Others were unhappy that under the agreement, the Farc would be guaranteed 10 seats in the Colombian Congress in the 2018 and 2022 elections.
They said this would give the newly created party an unfair advantage.
What will happen next?
President Santos said that the bilateral ceasefire between government forces and the Farc would remain in place.
He has told government negotiators to travel to to Cuba to consult Farc leaders on the next move.
President Santos has promised to "continue the search for peace until the last moment of my mandate because that's the way to leave a better country to our children".
"I won't give up," he said.
The Farc leader known as Timochenko also said that the rebels remained committed to securing an end to the conflict.
"The Farc reiterates its disposition to use only words as a weapon to build toward the future," he said after the result.
"Count on us, peace will triumph."
But before the vote, President Santos had told the BBC that there was "no Plan B" for ending the conflict, which has killed an estimated 260,000 people.
He said he would meet all political parties on Monday to discuss the next steps and "open space for dialogue".
What does the 'no' campaign want?
The main proponent of the vote against the agreement was former President Alvaro Uribe.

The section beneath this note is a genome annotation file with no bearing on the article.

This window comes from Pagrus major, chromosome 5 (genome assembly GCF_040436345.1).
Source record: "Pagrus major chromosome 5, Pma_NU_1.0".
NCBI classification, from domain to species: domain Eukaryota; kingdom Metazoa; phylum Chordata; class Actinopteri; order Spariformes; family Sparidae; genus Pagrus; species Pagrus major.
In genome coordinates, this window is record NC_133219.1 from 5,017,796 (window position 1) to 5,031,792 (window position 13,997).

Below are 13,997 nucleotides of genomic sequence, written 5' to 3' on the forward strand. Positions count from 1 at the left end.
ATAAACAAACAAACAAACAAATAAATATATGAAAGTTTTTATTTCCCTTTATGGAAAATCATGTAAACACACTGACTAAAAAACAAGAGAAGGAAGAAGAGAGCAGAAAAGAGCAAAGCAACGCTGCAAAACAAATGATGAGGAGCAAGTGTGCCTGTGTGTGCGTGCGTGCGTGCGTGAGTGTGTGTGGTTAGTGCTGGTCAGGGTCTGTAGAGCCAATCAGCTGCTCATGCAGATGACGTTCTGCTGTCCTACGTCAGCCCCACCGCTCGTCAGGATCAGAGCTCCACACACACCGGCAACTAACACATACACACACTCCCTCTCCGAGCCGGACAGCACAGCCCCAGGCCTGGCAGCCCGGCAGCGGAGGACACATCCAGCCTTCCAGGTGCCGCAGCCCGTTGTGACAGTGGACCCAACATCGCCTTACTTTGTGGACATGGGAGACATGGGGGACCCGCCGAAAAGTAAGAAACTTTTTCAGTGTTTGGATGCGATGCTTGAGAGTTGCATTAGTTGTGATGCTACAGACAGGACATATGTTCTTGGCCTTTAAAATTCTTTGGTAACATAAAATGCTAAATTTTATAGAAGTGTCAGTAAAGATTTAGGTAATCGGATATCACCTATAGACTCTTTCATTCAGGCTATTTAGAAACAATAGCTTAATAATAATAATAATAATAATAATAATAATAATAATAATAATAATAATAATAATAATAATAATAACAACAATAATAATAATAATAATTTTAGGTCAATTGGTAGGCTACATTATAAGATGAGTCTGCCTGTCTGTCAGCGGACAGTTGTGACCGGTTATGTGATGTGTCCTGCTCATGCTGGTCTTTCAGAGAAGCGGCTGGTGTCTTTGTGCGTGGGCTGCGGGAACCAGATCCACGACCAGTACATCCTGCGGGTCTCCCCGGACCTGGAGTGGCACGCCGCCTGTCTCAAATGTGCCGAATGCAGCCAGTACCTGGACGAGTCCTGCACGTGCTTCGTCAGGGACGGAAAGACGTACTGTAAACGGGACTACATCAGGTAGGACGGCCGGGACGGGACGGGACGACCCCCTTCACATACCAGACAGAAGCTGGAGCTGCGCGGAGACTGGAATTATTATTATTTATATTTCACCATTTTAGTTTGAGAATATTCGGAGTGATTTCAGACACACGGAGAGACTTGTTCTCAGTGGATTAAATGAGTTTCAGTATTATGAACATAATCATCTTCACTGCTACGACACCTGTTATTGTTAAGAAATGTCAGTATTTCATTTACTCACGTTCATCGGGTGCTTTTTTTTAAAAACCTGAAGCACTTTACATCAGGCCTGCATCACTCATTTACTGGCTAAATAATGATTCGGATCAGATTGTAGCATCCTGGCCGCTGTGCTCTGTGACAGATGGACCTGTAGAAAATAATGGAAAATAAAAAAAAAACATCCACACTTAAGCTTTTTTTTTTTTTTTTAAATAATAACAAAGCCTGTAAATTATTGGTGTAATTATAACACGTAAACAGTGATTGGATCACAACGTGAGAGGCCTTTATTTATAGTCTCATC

Following the "no" vote, Mr Uribe insisted that he was not opposed to peace but that he wanted to renegotiate some of the agreement, which he said needed "corrections".
Among the "corrections" he has demanded are, among others:
- That those found guilty of crimes be barred from running for public office
- That Farc leaders serve time in prison for crimes committed
- That the Farc use their illicit gains to pay their victims compensation
- That no changes be made to the Colombian constitution
He said he wanted "political pluralism which can't be perceived as a reward for crimes committed, social justice without risk to honest enterprise".
"We want to contribute to a national accord and be heard," he said.
However, it is not clear whether the Farc would agree to the "corrections" Mr Uribe wants or if they would even consider renegotiating the deal which took four years of formal negotiations and two years of secret talks to reach.
What has been the reaction?
One of surprise, as even Mr Uribe, the main backer of the "no" vote, had predicted that the "yes" vote would win.
Some of those who had gathered to watch the result on giant screens expressed their disappointment.
One woman in Medellin told Caracol radio: "I never thought I could be this sad. I haven't got any victims in my family, nor any siblings who've joined the guerrilla, but I think of my country, of the young people and my heart breaks into a thousand pieces."
Farc leader Timochenko expressed his disappointment with the result which he blamed on "the destructive power of those who sow hatred and revenge" and "have influenced the Colombian people's opinion".
Opponents of the agreement, however, took to the streets to celebrate their unexpected win.
Many said that "justice has won" and expressed their relief at the result.
One Colombian woman told BBC Mundo that Colombians had not forgotten that the path of the Farc was "paved with kidnappings, killings and drug trafficking".